May 2, 2017
Italian fashion label Dolce & Gabbana’s latest video campaign shines a light on its famous fragrance, Light Blue, but the accompanying marketing material verges on the repetitive.
While the fashion house has wisely not changed much of its beloved fragrance since its debut, the same cannot be said for how it promotes the scent. Dolce & Gabbana’s latest video campaign for the new version of Light Blue, captured by fashion photographer Mario Testino, is almost identical to previous campaigns with little changed between them.
"Dolce & Gabbana has certainly established a theme for their Light Blue Eau Intense campaign," said Lexy Wright, marketing manager at Pixlee, San Francisco. "By bringing back the same models and recreating what is nearly the exact same story line as their past promotional campaign, they are sending a message that Light Blue will bring people back wanting more."
Light Blue Intense
While Dolce & Gabbana’s Light Blue fragrance debuted more than a decade ago, it has maintained a devoted following for years. The brand periodically updates the fragrance, as it has done this year with the new Light Blue Intense.
The fragrance comes in two versions for both men and women. Inspired by the shimmering Mediterranean Sea and the Italian island of Capri, the bottles are a frosted blue glass.
Dolce & Gabbana changed very little for the fragrance. The bottles remain the same as well as the scent with only some minor difference from previous versions.
But while keeping things the same might be an effective strategy for the product itself, the accompanying promotional video is so similar to previous videos the differences are hard to notice at all.
The original marketing video for Light Blue features a man and a woman relaxing at sea by a cliff in the Mediterranean. They make eyes at each other, both wearing clean white swimsuits as the camera mulls over their tanned bodies in the sun.
At the end of the video, the two embrace, and just before things go from PG-13 to R, a director abruptly yells cut and the film ends.
But watching the original 2007 video and the 2017 video side by side, it is hard to tell which is which.
The video for Light Blue Intense is almost identical with only final shot changed. Even the male model is the same man in both videos.
Any difference is so slight that it begs the question of why even make a new video in the first place if nothing changes?
Here is the new video.
Light Blue's new video
And here is the original.
Light Blue's original video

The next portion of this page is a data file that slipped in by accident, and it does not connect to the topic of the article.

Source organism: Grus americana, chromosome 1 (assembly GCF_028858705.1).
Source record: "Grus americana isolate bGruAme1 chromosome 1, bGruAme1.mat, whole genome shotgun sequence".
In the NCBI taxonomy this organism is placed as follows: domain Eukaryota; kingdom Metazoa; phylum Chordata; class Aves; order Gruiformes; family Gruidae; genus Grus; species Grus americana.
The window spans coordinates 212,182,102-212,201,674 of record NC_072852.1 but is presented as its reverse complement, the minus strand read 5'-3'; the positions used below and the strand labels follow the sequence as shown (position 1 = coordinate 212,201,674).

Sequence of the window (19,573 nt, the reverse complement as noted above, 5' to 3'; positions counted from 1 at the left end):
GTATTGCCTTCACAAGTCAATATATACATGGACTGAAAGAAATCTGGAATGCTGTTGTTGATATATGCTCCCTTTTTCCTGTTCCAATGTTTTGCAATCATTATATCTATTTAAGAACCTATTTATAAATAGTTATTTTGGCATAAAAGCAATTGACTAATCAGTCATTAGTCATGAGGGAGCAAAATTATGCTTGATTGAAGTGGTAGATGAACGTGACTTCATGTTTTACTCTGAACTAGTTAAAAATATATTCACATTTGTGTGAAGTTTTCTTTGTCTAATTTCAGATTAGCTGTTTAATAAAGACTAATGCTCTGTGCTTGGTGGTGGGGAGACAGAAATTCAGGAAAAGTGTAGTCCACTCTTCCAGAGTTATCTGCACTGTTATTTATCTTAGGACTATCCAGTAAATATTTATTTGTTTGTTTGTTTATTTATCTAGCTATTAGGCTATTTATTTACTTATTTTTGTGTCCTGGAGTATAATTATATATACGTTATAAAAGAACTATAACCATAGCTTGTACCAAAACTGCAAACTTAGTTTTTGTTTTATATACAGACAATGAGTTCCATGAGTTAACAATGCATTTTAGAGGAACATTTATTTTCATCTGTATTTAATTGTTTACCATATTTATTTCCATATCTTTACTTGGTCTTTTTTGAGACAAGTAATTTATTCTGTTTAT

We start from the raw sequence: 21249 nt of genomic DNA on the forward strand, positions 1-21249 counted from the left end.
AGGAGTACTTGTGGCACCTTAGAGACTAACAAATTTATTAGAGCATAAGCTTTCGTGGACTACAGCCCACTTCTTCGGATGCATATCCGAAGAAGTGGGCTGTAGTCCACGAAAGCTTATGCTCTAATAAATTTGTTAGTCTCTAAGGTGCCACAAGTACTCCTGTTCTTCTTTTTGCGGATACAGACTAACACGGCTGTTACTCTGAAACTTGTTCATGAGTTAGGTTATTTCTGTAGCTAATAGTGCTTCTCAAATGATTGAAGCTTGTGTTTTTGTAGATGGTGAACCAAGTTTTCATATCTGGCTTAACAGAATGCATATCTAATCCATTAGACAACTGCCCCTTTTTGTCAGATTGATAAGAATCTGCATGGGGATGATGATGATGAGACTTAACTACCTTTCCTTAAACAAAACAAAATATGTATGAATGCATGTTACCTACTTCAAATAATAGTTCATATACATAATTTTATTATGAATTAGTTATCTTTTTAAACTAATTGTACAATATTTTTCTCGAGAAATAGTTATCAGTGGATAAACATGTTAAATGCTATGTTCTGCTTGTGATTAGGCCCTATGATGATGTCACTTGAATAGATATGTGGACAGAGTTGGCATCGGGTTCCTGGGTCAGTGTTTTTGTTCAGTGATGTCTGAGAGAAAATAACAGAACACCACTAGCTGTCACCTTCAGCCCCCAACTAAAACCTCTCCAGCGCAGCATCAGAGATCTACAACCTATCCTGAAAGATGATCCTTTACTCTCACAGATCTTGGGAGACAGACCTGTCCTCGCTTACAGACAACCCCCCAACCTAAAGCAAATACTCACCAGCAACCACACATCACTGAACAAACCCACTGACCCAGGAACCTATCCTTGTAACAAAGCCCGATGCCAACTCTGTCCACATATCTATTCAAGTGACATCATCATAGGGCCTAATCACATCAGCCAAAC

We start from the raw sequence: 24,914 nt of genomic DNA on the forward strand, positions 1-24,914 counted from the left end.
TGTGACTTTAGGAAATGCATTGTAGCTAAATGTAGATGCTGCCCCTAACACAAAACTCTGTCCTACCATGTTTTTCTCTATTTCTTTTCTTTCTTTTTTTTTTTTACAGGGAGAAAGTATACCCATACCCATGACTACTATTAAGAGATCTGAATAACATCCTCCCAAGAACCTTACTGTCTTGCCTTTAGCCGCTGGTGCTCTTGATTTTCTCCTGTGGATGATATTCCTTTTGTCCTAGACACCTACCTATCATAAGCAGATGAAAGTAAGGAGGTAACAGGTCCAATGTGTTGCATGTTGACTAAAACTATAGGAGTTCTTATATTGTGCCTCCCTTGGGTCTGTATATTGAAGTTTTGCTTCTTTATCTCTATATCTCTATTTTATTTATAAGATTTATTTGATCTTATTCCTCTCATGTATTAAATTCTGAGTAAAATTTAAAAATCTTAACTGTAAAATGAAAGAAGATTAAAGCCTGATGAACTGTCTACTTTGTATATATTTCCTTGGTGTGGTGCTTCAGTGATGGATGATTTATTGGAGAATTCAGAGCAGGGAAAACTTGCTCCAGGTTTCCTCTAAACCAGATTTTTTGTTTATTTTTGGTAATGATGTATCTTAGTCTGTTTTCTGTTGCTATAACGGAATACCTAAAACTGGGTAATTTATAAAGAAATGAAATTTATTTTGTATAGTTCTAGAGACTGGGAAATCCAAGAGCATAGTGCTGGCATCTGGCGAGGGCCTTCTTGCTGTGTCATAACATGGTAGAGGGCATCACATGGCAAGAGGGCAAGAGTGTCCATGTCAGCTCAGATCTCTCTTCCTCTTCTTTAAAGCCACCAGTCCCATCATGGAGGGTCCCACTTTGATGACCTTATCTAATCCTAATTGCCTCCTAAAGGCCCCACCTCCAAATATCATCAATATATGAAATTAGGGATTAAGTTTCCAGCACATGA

Last year, Dolce & Gabbana released a winter version of the scent with almost the same video transplanted to a winter setting, but keeping almost everything else identical (see story).
There may be some merit in recreating classic ad campaigns for new products, especially if the campaigns themselves are iconic in some way.
But that does not seem to be the case with Light Blue. The campaign is well-crafted, but features many standard luxury marketing images: attractive people, leisurely activity, sexual tension and a Mediterranean setting.
The only bit that really stands out from the ad is the comedic cut at the end. But when a campaign is this standard, there is hardly a reason to recreate it.
A new spin on classic themes of the ad campaign could be an interesting way to keep the messaging the same while mixing things up and keeping them fresh.
The winter version of the video ad is almost the same as well
Likewise, Dolce & Gabbana would have been better served with something completely new, such as the animated ad the brand created last year for the holidays.
Nostalgia runs high during the holiday season and Dolce & Gabbana is tapping into that sentiment to explore its perfumes and colognes as if they were family members. Much of Dolce & Gabbana’s marketing communications center on familial bonds, whether that be large Italian families or the relationship between mother and child (see story).
Relying on rehashes of the same campaign year after year is bound to leave customers with a feeling of déjà vu, rather than curiosity.
"The strategy of sticking to what sells is safe, but can potentially limit room for the brand to expand its reach," Ms. Wright said. "Customers are always looking for brands to connect with them in new ways, so they could potentially be missing and losing audience members who are looking for a more unique connection."